performers, and receive preference in government contracts.
One reason for an incentive-based, awards scheme rather than a sanctions-based
campaign is that firms want to identify themselves as good employers,
whereas they will try to disguise themselves—or go for gestures
and fancy ads, as have the oil companies—if identified as bad.
Consumers are unlikely to know about bad firms when they go to shops,
whereas the good firms could have a label, which they would wish to
Here's another trick. Representatives of developing countries claim
that linking labor standards to trade amounts to protectionism by rich
countries. Yet, if advocates really want global standards they must
prevent the erosion of standards in affluent countries. There
is no race to the bottom, but one to something like the middle. Attention
should be given to the need to retain labor standards, and strong sanctions
should be reserved for countries and firms cutting them. Which is worse,
a firm or country not raising standards or one that lowers them? Under
Pinochet, Chile cut standards, persecuted labor leaders, and then, once
workers' organizations were enfeebled, allowed modified freedom of association.
The crime came with the cut in standards. The fear is that zealous monitors
would concentrate on the final liberalization.
The same applies to the nonsense about labor "deregulation." There
has been no labor deregulation (a contradiction in terms), merely a
shift from pro-collective to pro-individualistic regulations, and a
rolling back of protections so as to reduce "labor costs." When RLS
proponents focus on developing countries, and matters such as child
labor, they should also look at reforms in affluent countries that lower
standards, and of companies that roll back practices that had benefited
workers. Perhaps, we should be seeking ways of preventing the ratcheting
down of standards.
Other dilemmas raised by RLS include the sanguine expectation that
the World Bank should play a leading role. Many Bank publications oppose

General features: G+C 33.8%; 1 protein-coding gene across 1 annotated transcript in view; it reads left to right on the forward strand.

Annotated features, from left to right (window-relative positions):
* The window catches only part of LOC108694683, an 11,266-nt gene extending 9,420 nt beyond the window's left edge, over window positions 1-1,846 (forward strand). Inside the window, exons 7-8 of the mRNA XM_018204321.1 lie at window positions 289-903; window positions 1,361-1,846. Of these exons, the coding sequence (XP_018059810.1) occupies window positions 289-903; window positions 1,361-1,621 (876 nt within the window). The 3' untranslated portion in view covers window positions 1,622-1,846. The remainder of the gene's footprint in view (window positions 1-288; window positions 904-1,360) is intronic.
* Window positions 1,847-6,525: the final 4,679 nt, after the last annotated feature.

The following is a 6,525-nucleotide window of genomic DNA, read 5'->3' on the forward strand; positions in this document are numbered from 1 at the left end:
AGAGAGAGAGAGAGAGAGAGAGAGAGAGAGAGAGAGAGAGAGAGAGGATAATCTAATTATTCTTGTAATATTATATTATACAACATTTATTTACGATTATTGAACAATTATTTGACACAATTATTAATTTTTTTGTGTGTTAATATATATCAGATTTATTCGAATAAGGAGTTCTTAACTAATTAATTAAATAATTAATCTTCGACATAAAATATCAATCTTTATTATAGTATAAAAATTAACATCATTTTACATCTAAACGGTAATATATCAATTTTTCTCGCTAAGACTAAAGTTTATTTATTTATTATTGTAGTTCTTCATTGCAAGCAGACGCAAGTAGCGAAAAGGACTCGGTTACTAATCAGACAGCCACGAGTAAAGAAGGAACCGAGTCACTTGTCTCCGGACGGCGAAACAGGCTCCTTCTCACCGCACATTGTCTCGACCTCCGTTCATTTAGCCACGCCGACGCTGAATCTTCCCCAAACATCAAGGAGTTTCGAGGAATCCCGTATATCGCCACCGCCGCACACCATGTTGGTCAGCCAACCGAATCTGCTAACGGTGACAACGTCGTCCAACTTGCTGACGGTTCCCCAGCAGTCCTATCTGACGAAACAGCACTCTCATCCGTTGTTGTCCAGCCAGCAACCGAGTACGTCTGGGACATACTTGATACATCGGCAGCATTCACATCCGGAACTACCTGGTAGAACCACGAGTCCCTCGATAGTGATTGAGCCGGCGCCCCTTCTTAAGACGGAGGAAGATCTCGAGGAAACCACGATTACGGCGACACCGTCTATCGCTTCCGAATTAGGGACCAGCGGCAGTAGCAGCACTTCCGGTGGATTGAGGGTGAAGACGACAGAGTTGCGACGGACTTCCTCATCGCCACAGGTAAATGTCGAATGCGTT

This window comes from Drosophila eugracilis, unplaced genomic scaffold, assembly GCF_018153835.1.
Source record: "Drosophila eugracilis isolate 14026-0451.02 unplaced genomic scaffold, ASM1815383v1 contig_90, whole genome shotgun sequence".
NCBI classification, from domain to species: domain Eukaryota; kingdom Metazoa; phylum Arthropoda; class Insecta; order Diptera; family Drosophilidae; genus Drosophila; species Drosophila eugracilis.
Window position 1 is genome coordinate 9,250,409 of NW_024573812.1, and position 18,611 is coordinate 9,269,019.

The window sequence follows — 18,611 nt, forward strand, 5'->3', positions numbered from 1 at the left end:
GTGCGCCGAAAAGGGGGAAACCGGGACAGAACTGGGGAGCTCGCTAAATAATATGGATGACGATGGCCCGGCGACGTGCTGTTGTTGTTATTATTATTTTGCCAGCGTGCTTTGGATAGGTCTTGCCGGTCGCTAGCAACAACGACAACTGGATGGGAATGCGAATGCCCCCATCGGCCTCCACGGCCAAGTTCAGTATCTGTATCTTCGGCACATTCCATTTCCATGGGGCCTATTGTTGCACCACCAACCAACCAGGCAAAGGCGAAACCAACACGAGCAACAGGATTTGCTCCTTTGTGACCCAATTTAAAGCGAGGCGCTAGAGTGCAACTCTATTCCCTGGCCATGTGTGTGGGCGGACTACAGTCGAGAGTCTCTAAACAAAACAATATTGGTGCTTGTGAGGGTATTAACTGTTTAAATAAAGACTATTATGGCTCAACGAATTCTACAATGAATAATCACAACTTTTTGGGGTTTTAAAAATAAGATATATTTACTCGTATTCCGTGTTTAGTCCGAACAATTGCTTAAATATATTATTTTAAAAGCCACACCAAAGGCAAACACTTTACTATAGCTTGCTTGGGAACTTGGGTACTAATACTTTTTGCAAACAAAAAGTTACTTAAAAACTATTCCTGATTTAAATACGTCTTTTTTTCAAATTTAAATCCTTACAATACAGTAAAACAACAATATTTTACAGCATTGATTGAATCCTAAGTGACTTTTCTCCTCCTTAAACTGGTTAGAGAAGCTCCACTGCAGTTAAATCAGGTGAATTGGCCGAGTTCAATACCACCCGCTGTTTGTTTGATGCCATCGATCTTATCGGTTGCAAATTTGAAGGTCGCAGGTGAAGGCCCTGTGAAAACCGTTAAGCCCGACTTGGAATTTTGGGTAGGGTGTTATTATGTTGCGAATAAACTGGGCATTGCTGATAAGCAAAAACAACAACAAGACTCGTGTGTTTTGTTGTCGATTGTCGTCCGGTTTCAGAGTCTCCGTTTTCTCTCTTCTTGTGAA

minimum wages in developing countries, and are hostile to unions. Some
NGOs depend on Bank contracts, and cease to be independent. The RLS
authors reach out to the Bank. But it should remain a bank, and not
become embroiled in matters for which it has neither mandate nor competence.2
It should not be a standards-setter or monitor.
Another worry is that many of us remember feeling lonely when US organizations
were silent on these issues, and wonder whether current interest in
improving standards is primarily a result of fears about jobs and production
shifting to developing countries. Also, to what extent should companies
be held accountable for the practices of suppliers, purchasers, and
sub-contractors? If "monitors" do not like a given law, should a firm
be expected to abide by it or to some "higher" standard?
While subscribing to the objectives of the authors of RLS, I have become
convinced that incentives to improved practices, combined with public
advocacy, have more prospect of success than complex monitoring and
sanctions. Above all, though, strengthening the voice of working communities—not
putting faith in social auditors—is the most effective way to
make substantial progress. •
Guy Standing is director of the socioeconomic security program
for the International Labor Organization. This paper is written in a
personal capacity; views expressed here should not be attributed to
the International Labor Organization.
Read all eight
responses to "Realizing Labor Standards," by Archon Fung, Dara
O'Rourke, and Charles Sabel.
1 For more information see Guy Standing, Global Labour Flexibility:
Seeking Distributive Justice (London: Macmillan, 1999).
2 See my article, "Brave New Words? A Critique of a World
Bank Rethink," Development and Change (September 2000).